A recent survey of cybersecurity practices in American industries and organizations produced a disappointing, if not surprising result. The United States federal, state, and local governments rank the worst in cybersecurity when compared against seventeen major private industries, according to a report from security risk benchmarking startup SecurityScorecard.
In both the United States and Japan, government agencies have become infamous for spectacular data breaches and other hacks. This is surely part of the impetus for recent government announcements in both countries on improving cybersecurity for critical infrastructure and growing the pool of cybersecurity experts.
But while geeks monitor firewalls and OEMs push security patches, nontechnical people must also play a role in keeping their networks secure. Several of Japan’s prefectures and municipalities have appeared in the news recently as they provide non-technical training to their public employees on avoiding phishing, reporting suspicious activity or infection, incident response, and general computer hygiene. These local governments deserve praise for their initiative in securing the most vulnerable component of any information system: the end user.
Other government bodies in Japan and its ally, the United States, can learn from the initiative of the Aichi Prefectural Police and others actively conducting this kind of training. Both alliance partners have been the victims of high-profile failures of information security that could have been prevented by better end user training. Both Japan’s National Pension Service (NPS) and the U.S. OPM data breaches have been attributed to social engineering—tactics that require human intervention to succeed, like phishing. Furthermore, both countries seem to recognize the problem, as U.S. President Obama and Japanese Chief Cabinet Secretary Suga have both stated that they understand the importance of cyber hygiene and cybersecurity awareness for everyday citizens. But, while the problem has been identified, action to solve it has been lagging.
Trying to work around an assumed ignorant user is futile.
To take a step back, most cybersecurity strategies fail to address end users adequately. Most cybersecurity professionals focus on the software or hardware processing the information. They usually think of the end user as a nuisance, if they think of them at all. Unfortunately, “You can’t patch stupid” is a common refrain when it comes to the role of human users in avoiding security incidents. But trying to work around an assumed ignorant user is futile, even when appropriate measures are taken to mitigate the damage any one user can do. Instead, end users must be brought into the conversation about cybersecurity and trained to help prevent security incidents.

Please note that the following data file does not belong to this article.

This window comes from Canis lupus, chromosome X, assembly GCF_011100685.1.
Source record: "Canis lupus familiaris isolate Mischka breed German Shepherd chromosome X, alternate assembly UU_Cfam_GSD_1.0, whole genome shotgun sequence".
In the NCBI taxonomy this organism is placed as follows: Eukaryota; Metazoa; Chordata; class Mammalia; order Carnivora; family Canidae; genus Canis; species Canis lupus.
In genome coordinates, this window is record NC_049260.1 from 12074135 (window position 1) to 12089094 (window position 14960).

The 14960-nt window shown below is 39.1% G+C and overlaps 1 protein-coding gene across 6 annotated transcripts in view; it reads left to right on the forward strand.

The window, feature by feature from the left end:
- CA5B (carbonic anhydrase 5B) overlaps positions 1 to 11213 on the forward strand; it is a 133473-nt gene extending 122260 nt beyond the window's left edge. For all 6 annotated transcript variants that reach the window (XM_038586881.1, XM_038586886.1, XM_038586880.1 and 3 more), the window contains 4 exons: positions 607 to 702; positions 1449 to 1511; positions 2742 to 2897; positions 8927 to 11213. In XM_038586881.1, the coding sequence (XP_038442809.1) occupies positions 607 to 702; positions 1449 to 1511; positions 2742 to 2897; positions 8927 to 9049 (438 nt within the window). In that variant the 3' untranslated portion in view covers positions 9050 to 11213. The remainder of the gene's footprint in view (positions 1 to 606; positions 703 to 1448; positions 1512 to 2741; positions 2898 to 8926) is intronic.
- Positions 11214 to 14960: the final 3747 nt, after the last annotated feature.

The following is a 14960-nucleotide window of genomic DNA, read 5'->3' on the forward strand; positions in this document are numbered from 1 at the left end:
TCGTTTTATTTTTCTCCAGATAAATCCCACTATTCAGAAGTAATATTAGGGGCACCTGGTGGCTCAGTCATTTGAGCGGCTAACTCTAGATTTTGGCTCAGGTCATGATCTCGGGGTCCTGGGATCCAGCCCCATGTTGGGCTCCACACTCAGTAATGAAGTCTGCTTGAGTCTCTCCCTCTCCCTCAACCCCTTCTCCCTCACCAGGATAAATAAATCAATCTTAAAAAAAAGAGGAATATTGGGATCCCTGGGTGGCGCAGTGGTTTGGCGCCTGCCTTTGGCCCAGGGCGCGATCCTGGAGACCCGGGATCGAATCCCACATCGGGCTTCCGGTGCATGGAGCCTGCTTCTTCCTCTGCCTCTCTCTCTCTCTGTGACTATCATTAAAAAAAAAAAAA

However, information security cannot be contained in the IT department or left in the hands of a select group of specialists. Everyone who uses a networked device is vulnerable, and so everyone must participate in maintaining security. When public figures talk about combatting cyberterrorism and protecting networked infrastructure, they may envision technical solutions with stronger firewalls, better encryption, and more stringent password requirements. But changes in culture and practices on an individual level are critical to ensuring the efficacy of these measures in preventing security incidents.
When public figures talk about combatting cyberterrorism and protecting networked infrastructure, they may envision technical solutions with stronger firewalls, better encryption, and more stringent password requirements. But changes in culture and practices on an individual level are also very important.
All the advanced software and hardware in the world will not prevent a breach, if the people in front of the screens do not use it properly. Training end users in how to use security tools—even if the “tool” is simply alerting IT to an issue—is necessary to ensure the effectiveness of information security policies. When the U.S. and Japanese government finally get serious about improving their cybersecurity stances, they will implement end user training and awareness campaigns as major components of their national cybersecurity strategies, as Mie, Yamaguchi, and other Japanese localities have done on a smaller scale. The United States and Japan both have a long way to go in improving their cybersecurity postures. This makes cybersecurity an attractive topic for U.S.-Japan cooperation. Some elements of Japan’s government seem to have begun tackling this issue head-on. It is time now for the rest of the country, and its ally across the Pacific, to follow their example.